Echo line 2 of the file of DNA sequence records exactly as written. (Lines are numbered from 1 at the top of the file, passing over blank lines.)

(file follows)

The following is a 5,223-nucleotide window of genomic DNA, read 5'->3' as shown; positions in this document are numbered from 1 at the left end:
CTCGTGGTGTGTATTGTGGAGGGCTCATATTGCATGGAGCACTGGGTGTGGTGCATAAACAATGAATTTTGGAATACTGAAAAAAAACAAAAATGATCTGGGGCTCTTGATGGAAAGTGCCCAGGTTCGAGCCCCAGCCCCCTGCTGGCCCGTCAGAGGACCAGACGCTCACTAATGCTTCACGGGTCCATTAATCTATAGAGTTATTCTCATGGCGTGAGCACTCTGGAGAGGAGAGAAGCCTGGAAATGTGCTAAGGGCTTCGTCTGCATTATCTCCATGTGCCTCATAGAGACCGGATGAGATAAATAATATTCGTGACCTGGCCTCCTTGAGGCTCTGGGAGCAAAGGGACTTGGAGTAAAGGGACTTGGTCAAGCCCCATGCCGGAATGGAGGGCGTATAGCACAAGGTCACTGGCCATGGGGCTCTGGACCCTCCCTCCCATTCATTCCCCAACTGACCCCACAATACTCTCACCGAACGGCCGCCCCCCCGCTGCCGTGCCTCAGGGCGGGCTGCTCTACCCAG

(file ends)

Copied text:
CTCGTGGTGTGTATTGTGGAGGGCTCATATTGCATGGAGCACTGGGTGTGGTGCATAAACAATGAATTTTGGAATACTGAAAAAAAACAAAAATGATCTGGGGCTCTTGATGGAAAGTGCCCAGGTTCGAGCCCCAGCCCCCTGCTGGCCCGTCAGAGGACCAGACGCTCACTAATGCTTCACGGGTCCATTAATCTATAGAGTTATTCTCATGGCGTGAGCACTCTGGAGAGGAGAGAAGCCTGGAAATGTGCTAAGGGCTTCGTCTGCATTATCTCCATGTGCCTCATAGAGACCGGATGAGATAAATAATATTCGTGACCTGGCCTCCTTGAGGCTCTGGGAGCAAAGGGACTTGGAGTAAAGGGACTTGGTCAAGCCCCATGCCGGAATGGAGGGCGTATAGCACAAGGTCACTGGCCATGGGGCTCTGGACCCTCCCTCCCATTCATTCCCCAACTGACCCCACAATACTCTCACCGAACGGCCGCCCCCCCGCTGCCGTGCCTCAGGGCGGGCTGCTCTACCCAG